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I ran across an interesting article called Keeping Marketing’s Promises that addresses the challenge most companies have – living up to their ads. Here is a point with which we all can relate:

“That is the fundamental problem with advertising: It’s a phoniness-generating machine. Think of the appeal of any hamburger in any advertisement versus the reality encountered in the actual establishment. Or think of any airline, hotel, or even hospital; if you could only check into the ads, you’d have a great experience. When you check into the actual place, however, it so often falls short of what the ads represented.”

Authenticity is what people expect and respond to. They are doubly disappointed when something, or someone, doesn’t live up to their claims.

Back in our world, it is important for us to be authentic and live up to our own claims. When thinking about the Geek Gap, how business people and technology people don’t understand each other, this is one of the challenges for “suits”. Words do have power and business people’s stock-in-trade is crafting words in a way to influence others. The problems arises when hyperbole and hubris is used to mask their own interests to manipulate rather than influence the listeners.

We all have to be conscious of how we position ourselves. When we don’t live up to our own marketing, we not only lose authenticity, they also lose credibility.

So what can you do?

1) Be Genuine and Real. It is trickier than it seems being believable and reliable. Yes, there are limits, in some situations, with how candid you can be. The key to candor is what to be candid about – those important issues that will directly affect your relationships and activities. So calling someone a dunce for not knowing something might be honest, but will have a major negatvie effect on your relationship going forward.

2) Remember it’s not what you say, it’s what they hear. Different people have different frames of references and different points of view. The ideal in communication is to clearly get the message across. What will resonate with them and how will they grasp what you are trying to express? That doesn’t mean you have to speak like them, but it does me that you have to speak to them.

3) Listen as well as speak. Now it’s your turn to pay attention to what you hear. Make sure that what you hear takes into account the intentions and the context of any objections or criticisms. And before you respond, revisit #2.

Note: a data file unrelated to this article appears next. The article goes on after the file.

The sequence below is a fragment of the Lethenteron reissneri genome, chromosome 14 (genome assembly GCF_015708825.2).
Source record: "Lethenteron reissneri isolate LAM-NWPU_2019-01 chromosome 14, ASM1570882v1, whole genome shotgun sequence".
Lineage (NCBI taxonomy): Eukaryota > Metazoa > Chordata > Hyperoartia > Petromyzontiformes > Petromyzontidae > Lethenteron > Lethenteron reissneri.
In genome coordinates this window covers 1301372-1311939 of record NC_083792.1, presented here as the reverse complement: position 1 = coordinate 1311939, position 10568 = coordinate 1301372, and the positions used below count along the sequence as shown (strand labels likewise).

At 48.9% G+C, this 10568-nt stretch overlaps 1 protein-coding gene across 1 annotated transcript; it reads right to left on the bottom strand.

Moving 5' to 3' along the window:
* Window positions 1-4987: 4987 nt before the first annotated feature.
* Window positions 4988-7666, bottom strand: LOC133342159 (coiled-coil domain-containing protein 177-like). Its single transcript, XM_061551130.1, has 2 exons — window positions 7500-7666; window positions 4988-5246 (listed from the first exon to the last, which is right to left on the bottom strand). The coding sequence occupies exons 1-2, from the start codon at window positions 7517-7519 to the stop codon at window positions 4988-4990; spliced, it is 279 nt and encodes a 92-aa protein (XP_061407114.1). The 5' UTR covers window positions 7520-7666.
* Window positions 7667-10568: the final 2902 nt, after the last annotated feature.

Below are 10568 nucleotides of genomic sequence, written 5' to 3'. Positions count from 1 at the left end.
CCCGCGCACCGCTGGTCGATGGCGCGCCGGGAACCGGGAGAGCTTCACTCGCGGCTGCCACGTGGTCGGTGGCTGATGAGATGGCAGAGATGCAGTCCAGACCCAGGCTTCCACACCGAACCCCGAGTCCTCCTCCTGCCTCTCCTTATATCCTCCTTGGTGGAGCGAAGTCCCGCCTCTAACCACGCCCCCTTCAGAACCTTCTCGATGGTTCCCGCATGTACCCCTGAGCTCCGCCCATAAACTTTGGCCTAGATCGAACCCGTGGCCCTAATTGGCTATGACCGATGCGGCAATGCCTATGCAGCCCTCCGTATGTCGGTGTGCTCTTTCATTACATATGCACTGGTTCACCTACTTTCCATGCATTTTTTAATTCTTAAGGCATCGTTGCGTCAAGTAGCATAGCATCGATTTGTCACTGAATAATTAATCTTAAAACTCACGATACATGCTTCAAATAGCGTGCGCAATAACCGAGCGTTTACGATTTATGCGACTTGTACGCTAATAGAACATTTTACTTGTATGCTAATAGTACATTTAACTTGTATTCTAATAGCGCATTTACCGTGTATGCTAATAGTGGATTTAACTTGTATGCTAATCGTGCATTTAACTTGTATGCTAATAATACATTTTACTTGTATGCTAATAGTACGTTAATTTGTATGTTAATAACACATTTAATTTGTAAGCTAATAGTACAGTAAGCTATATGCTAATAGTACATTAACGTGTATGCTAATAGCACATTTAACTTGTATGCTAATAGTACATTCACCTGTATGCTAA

4) Anything said will be checked. Executives and spokespeople aren’t the only source of information. There is the Wall Street Journal, any number of web sites and blogs, as well as the internal gossip line. Being authentic does have the benefit of diluting the power of rumors.

And even if you aren’t an executive, Facebook, Twitter, your blog, or a couple of searches on Google can be very revealing. In the world of Web 2.0, everyone has a more public profile than ever before.

No matter who you are, manager or minion, it is not a bad idea to consider whether you live up to your own “marketing”. Everybody knows at least one person who always has a big story, a big line, or is telling the world how smart they are. The Texans refer to these people as “Big hat, no cattle”. The thing about inauthentic behavior is that the only one that doesn’t seem to recognize it is the source of it. Promise yourself to be geniune and authentic and live up to those promises of your own marketing.

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  1. Mark Yolton
    Interesting, Bob, and struck a cord with something I read only yesterday.  First, an article in “The New York Times” (here http://www.nytimes.com/2008/06/29/magazine/29wwln-consumed-t.html?_r=1&oref=slogin) about Pirate’s Booty – a snack food that may be stretching a bit by saying “all natural” and “Good for You” on the label… and a commentary on this (here http://goodexperience.com/2008/07/a-bag-of-pirates-boot.php).  And here’s a whole list of “helpful” deceptions (at http://goodexperience.com/2008/06/deceptions-considered.php).  Credibility and trust are really interesting topics these days; thanks for your thoughts on this subject. 

    Mark Yolton

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  2. Julius von dem Bussche
    In the moderator forum we have often discussed dishonest behaviour and done some investigations into suspected “marketing” games from individuals and individuals acting on behalf of organizations. I think I could write a book on it and not just a blog… but there isn’t a “Hall of Shame” here at SDN and no other name would be appropriate.

    Thank you for this blog!

    Julius

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